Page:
I have written before how in criminal drug prosecutions, the government analyst should be cross-examined and their case file and other information should be requested to prepare a defense case. A colleague sent me a great example of this effort paying off.
D-L Color Test of Three Suspected Marijuana Samples
A chemist at the DEA Mid-Atlantic Laboratory wrote in a report that three samples suspected to be marijuana turned purple in a Duquenois-Levine color test. The problem is that the picture of the test (not included in the report but in the analyst’s case-file) showed only one sample that might conceivably indicate the sample was marijuana (and even that one is weak). Continue reading
Posted in Criminal Law
Tagged DC, District of Columbia, Drug Cases, Evidence, Jury Trials, Maryland, Misdemeanors, Pre-trial, Scientific Evidence, Trial, Trials, Washington
Unlike every other drug you can (illegally) possess in the District, the D.C. Council has made possession of any amount of liquid PCP a felony punishable by up to 3 years and/or $3000 fine.* In part, this was because the D.C. Council felt that PCP is a more dangerous drug than other so-called “hard drugs,” in that the Council believes that:
Although a person might commit a crime related to heroin or cocaine (usually a robbery to obtain the money to purchase the heroin or cocaine), individuals often commit crimes because they are on PCP. PCP give users the feeling of strength and invulnerability.
Obviously, the D.C. Council has collectively forgotten the ’80′s and the heyday of powder cocaine. Anyway, the D.C. Council then goes on to list several bizarre crimes committed on PCP as testified to by Patricia Riley, special council to the U.S. Attorney for D.C. Ms. Riley testified that:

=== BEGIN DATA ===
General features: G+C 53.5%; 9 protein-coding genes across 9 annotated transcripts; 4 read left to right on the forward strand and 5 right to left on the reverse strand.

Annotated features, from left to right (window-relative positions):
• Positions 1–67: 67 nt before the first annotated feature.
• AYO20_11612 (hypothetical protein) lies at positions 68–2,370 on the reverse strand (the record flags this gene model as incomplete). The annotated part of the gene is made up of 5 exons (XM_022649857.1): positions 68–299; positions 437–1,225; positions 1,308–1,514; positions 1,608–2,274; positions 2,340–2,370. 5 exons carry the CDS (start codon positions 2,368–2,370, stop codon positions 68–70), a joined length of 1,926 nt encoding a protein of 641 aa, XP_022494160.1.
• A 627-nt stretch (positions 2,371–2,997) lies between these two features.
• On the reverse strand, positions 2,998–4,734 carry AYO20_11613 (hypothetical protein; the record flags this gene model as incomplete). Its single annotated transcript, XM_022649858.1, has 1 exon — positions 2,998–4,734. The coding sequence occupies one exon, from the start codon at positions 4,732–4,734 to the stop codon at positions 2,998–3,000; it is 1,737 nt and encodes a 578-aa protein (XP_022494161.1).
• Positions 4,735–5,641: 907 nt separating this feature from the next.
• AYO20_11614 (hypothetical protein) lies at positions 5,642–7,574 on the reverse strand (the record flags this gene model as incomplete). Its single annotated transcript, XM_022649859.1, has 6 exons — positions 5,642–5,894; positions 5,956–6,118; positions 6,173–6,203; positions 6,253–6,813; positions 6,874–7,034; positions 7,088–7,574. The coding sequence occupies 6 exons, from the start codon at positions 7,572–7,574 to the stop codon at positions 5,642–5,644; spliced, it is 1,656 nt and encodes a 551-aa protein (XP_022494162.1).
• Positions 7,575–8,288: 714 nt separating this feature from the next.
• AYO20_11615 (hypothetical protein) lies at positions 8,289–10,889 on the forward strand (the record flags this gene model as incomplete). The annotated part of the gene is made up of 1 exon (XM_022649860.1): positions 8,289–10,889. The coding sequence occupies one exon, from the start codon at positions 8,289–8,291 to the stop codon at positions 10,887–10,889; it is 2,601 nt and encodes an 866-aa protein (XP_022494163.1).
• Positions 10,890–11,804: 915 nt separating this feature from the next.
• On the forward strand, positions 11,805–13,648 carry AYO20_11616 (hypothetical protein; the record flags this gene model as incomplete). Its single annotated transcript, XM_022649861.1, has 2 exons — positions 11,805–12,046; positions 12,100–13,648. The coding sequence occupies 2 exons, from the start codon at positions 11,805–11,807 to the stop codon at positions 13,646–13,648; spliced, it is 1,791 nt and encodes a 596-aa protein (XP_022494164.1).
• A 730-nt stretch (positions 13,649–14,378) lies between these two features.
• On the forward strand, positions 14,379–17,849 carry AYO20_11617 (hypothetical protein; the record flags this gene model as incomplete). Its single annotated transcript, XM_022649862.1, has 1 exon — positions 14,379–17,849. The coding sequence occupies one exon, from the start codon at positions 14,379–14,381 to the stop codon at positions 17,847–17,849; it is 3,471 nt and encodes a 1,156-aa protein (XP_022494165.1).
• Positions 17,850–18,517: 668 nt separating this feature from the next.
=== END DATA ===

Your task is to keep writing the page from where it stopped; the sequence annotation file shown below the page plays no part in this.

A friend I talked to about this testimony this morning remembered a case where a man stabbed his girlfriend 57 times. I remember a case where a woman put her baby in the microwave and turned it on.
There was no support or testimony about any actions Ms. Riley may have taken to verify that these acts actually occurred. Unsupported urban legends don’t belong in sworn testimony to the D.C. Council. Continue reading
To live up to its name, forensic science must conform to the scientific method, which the Oxford English Dictionary defines as “consisting in systematic observation, measurement, and experiment, and the formulation, testing, and modification of hypotheses.” The scientific method seeks above all to prove or disprove hypotheses through testing in order to determine whether a particular conclusion is reliable. If recent history has taught us anything, it’s that forensic science often falls short of this ideal. But we as criminal defense lawyers can’t expose these failings without better information on lab procedures. I have written about cross-examining drug experts here. Continue reading
I was in court just before the Christmas break, waiting for a chance to talk to the clerk, and I got to see part of a colleague’s misdemeanor marijuana possession trial. I was very disheartened to see that when it came time for the DEA chemist’s testimony, the defense lawyer did not challenge her qualifications, did not challenge the identification of the seized evidence as marijuana, and did not cross-examine the chemist at all, not even to have the chemist at least list the procedures performed, etc. Continue reading
Posted in Criminal Law
Tagged DC, District of Columbia, Drug Cases, Evidence, Felonies, Jury Trials, Misdemeanors, Pre-trial, Scientific Evidence, Trial, Witnesses